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Carlos Almaraz (October 5, 1941-1989) was a Mexican-American artist and an early proponent of the Chicano street arts movement.
Childhood and educationEdit
Almaraz was born in Mexico City, but his family moved as he was a young child, settling in Chicago, Illinois, where his father owned a restaurant for five years and worked in Gary steel mills for another four. The neighborhood Almaraz and his brother were raised in was multicultural, which led him to appreciate the melting pot of American culture. During his youth in Chicago, the family traveled to Mexico City frequently, where Almaraz reports having his "first impression of art" that "was both horrifying and absolutely magical". A painting of John the Baptist in the Mexico City cathedral appeared as a gorilla to his young eye and frightened him, but it also taught him "that art can be something almost alive." When Almaraz was nine his family moved to Los Angeles on a doctor's recommendation that his father seek a warm climate to assuage his rheumatism, and also as a result of family problems, first settling in Wilmington, later moving to the then-rural Chatsworth, where they lived in communal housing with other Mexicans. The family then relocated to a Mexican "colony" of the nearly-all-white Beverly Hills, and still later to the barrio of East Los Angeles. Almaraz's interest in the arts, nascent in Chicago, blossomed after his family moved to California, and the sense of mobility developed after so many moves later allowed him to connect with migrant farmworkers and their children. He graduated from Garfield High School in 1959 and attended Los Angeles City College, studying under David Ramirez, and took summer classes at Loyola Marymount University. Loyola offered him a full scholarship, but he declined it in protest of the University's support of the Vietnam War and stopped professing the Catholic faith altogether. He attended California State University, Los Angeles but became discouraged by structure of the art department there, "because there was no place for an artist." While at CSULA, Almaraz began attending night courses at the Otis College of Art and Design, then known as Otis/Parsons, studying under Joe Mugnaini.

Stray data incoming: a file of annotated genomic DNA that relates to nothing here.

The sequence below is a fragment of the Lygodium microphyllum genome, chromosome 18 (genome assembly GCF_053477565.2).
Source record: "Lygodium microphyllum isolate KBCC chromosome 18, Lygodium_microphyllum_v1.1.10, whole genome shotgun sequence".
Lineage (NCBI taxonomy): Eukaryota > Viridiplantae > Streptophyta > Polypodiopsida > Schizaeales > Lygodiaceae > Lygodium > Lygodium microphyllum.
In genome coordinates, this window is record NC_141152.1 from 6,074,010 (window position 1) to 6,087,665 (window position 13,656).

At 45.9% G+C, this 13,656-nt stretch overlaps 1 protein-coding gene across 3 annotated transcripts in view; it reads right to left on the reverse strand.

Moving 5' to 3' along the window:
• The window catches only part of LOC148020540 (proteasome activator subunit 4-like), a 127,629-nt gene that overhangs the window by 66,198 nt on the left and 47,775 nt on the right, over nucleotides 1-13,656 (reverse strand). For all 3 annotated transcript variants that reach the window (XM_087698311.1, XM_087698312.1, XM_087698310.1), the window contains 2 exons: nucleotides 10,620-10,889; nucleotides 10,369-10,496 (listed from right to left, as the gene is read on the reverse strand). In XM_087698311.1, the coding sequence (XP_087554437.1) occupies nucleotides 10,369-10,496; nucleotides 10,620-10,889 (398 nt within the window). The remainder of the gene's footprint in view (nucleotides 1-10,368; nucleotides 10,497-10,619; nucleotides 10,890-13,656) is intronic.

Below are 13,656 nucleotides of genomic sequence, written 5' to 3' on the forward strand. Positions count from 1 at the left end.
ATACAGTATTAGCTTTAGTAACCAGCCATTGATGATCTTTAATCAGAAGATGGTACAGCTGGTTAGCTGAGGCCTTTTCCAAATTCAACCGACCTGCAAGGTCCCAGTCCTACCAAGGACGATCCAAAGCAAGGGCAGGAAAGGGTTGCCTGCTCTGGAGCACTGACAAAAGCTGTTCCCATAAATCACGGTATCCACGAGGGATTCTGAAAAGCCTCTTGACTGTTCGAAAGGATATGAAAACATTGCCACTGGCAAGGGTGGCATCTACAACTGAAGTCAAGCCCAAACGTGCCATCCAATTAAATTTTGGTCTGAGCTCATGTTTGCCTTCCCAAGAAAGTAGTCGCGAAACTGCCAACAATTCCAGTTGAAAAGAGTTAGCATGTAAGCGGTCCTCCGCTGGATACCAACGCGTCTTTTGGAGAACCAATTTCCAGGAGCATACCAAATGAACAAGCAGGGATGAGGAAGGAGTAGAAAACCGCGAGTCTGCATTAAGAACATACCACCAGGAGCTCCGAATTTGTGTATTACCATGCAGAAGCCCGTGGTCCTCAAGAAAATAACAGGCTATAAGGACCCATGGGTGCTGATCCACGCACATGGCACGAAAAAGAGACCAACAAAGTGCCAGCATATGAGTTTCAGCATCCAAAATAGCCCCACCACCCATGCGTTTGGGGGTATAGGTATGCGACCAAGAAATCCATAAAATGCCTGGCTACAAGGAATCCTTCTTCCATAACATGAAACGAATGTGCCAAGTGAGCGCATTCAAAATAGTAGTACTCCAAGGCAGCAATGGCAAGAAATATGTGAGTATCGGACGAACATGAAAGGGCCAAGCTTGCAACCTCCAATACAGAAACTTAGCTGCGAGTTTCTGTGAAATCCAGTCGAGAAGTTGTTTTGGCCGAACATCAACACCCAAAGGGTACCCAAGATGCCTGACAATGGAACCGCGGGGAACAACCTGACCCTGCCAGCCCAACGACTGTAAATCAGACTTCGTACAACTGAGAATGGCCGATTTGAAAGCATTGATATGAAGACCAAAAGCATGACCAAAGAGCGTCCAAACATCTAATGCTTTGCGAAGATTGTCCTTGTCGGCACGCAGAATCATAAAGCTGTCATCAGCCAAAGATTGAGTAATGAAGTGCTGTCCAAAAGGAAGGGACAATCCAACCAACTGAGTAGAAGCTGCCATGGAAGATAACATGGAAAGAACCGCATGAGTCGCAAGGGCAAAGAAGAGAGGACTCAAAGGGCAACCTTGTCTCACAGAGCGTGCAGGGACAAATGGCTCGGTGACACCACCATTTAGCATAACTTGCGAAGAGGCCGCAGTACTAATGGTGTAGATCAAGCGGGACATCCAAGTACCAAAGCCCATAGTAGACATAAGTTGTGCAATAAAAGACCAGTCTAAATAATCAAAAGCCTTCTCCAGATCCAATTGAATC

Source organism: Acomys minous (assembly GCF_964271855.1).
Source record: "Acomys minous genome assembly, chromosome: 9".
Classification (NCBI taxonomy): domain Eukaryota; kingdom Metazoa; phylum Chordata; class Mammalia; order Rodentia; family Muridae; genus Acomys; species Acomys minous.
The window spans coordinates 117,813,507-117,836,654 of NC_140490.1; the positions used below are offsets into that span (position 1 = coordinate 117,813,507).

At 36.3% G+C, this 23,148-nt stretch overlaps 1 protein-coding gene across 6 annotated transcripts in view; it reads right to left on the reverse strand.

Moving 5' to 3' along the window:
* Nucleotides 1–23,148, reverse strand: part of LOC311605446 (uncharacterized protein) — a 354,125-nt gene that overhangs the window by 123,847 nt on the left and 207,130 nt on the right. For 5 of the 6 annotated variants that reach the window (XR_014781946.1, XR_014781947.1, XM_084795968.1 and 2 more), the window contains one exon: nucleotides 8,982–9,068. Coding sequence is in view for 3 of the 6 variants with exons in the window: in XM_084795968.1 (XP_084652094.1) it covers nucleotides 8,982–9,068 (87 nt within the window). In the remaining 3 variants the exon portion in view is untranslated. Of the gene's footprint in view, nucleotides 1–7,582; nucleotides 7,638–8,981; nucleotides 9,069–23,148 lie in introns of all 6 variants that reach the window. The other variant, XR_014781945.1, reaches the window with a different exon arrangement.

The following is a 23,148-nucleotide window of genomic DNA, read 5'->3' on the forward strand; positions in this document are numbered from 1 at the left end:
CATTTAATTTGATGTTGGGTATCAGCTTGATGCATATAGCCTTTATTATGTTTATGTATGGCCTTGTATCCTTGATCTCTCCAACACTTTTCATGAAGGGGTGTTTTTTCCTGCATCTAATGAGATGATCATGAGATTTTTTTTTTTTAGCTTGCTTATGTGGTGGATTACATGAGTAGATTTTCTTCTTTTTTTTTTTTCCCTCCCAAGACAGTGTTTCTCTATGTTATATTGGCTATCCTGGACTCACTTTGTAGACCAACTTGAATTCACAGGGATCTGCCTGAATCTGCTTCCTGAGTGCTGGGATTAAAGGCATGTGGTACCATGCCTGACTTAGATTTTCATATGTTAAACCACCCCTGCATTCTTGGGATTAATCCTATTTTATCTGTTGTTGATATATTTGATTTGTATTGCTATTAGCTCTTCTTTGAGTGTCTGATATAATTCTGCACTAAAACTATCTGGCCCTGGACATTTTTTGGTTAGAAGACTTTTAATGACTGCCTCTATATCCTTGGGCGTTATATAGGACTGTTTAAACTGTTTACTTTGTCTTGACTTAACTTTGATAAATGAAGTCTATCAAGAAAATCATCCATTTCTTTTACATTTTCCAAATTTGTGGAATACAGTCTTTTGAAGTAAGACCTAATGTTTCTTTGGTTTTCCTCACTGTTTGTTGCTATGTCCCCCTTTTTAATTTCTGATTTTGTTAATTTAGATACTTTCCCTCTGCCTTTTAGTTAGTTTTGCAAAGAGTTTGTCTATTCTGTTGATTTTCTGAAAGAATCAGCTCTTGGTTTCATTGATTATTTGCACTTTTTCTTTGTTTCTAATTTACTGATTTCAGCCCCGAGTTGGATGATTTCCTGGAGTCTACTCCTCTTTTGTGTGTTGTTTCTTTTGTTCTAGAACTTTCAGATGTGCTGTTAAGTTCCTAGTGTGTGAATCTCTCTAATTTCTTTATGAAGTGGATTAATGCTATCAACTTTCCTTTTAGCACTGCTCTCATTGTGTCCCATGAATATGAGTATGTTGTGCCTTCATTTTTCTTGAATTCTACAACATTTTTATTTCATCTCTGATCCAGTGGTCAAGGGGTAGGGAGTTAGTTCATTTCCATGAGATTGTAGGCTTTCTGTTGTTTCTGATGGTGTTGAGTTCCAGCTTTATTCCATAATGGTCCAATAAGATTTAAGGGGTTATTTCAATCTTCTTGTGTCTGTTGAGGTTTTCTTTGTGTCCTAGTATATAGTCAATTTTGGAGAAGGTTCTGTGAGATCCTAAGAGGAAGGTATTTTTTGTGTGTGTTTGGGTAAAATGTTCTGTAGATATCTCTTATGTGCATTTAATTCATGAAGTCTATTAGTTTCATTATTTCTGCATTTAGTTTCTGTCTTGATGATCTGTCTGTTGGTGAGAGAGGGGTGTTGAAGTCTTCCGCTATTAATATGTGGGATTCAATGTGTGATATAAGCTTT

In 1961, Almaraz moved to New York city, with Dan Guerrero, the son of Lalo Guerrero. He left after six months to take advantage of a scholarship offered him by Otis/Parsons. He returned to New York and lived there from 1966 to 1969, where he struggled as a painter in the middle of the new wave movements of the era.
After returning to California, Almaraz almost died in 1971, being given his last rites. It has been said that he had an experience with God during his convalescence . Almaraz recovered, and in 1973 was one of four organizers of Los Four, an organization that managed to bring attention from mainstream art critics and painters to the Chicano street arts movement.
Almaraz then went on to work for famed Arizonan and fellow Chicano Cesar Chavez, painting murals, banners and other types of paintings for Chavez's United Farm Workers. He also painted for Luis Valdez's Teatro Campesino.
His "Echo Park" series of paintings, named after a Los Angeles park of the same name, became known worldwide and have been displayed in many museums internationally. On November 12, 1978, Almaraz wrote "Because love is not found in Echo Park, I'll go where it is found". While Almaraz may not have found love at Echo Park, he certainly found inspiration to produce paintings there: he lived close to the park, having a clear view of the park from his apartment's window.
Another of Almaraz's works, named "Boycott Gallo", became a cultural landmark in the community of East Los Angeles. During the late 1980s, however, "Boycott Gallo" was brought down.
Carlos Almaraz died in 1989 of AIDS-related causes. He is remembered as an artist who used his talent to bring critical attention to the early Chicano Art Movement, as well as a supporter of Cesar Chávez and the UFW. His work continues to enjoy popularity.
- "Art is a record, a document, that you leave behind showing what you saw and felt when you were alive. That's all"- Carlos Almaraz, March 4, 1969.
- Transcript of interview with Almaraz from the Smithsonian Archives of American Art
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